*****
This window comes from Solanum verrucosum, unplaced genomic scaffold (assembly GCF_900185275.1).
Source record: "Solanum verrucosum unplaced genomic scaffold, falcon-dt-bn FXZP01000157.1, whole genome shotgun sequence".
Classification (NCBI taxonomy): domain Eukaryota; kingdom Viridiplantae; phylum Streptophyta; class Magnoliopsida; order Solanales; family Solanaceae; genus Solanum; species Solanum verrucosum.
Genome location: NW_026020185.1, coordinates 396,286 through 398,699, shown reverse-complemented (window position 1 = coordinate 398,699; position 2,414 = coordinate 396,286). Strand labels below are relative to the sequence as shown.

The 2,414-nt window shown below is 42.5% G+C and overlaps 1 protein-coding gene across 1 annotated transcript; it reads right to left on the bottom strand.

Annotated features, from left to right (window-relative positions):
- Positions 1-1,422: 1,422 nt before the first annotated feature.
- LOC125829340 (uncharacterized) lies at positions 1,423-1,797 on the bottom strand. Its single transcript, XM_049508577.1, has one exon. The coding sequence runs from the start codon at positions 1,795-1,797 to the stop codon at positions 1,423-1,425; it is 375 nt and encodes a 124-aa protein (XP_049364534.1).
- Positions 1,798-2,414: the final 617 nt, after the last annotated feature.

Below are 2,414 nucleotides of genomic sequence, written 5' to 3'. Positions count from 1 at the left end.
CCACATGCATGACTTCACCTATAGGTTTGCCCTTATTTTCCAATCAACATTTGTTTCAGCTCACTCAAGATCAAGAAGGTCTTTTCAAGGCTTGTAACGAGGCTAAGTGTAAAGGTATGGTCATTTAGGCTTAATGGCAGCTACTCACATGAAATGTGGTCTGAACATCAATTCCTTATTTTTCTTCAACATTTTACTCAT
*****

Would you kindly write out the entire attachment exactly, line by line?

This window comes from Solanum verrucosum, unplaced genomic scaffold (assembly GCF_900185275.1).
Source record: "Solanum verrucosum unplaced genomic scaffold, falcon-dt-bn FXZP01000157.1, whole genome shotgun sequence".
Classification (NCBI taxonomy): domain Eukaryota; kingdom Viridiplantae; phylum Streptophyta; class Magnoliopsida; order Solanales; family Solanaceae; genus Solanum; species Solanum verrucosum.
Genome location: NW_026020185.1, coordinates 396,286 through 398,699, shown reverse-complemented (window position 1 = coordinate 398,699; position 2,414 = coordinate 396,286). Strand labels below are relative to the sequence as shown.

The 2,414-nt window shown below is 42.5% G+C and overlaps 1 protein-coding gene across 1 annotated transcript; it reads right to left on the bottom strand.

Annotated features, from left to right (window-relative positions):
- Positions 1-1,422: 1,422 nt before the first annotated feature.
- LOC125829340 (uncharacterized) lies at positions 1,423-1,797 on the bottom strand. Its single transcript, XM_049508577.1, has one exon. The coding sequence runs from the start codon at positions 1,795-1,797 to the stop codon at positions 1,423-1,425; it is 375 nt and encodes a 124-aa protein (XP_049364534.1).
- Positions 1,798-2,414: the final 617 nt, after the last annotated feature.

Below are 2,414 nucleotides of genomic sequence, written 5' to 3'. Positions count from 1 at the left end.
CCACATGCATGACTTCACCTATAGGTTTGCCCTTATTTTCCAATCAACATTTGTTTCAGCTCACTCAAGATCAAGAAGGTCTTTTCAAGGCTTGTAACGAGGCTAAGTGTAAAGGTATGGTCATTTAGGCTTAATGGCAGCTACTCACATGAAATGTGGTCTGAACATCAATTCCTTATTTTTCTTCAACATTTTACTCAT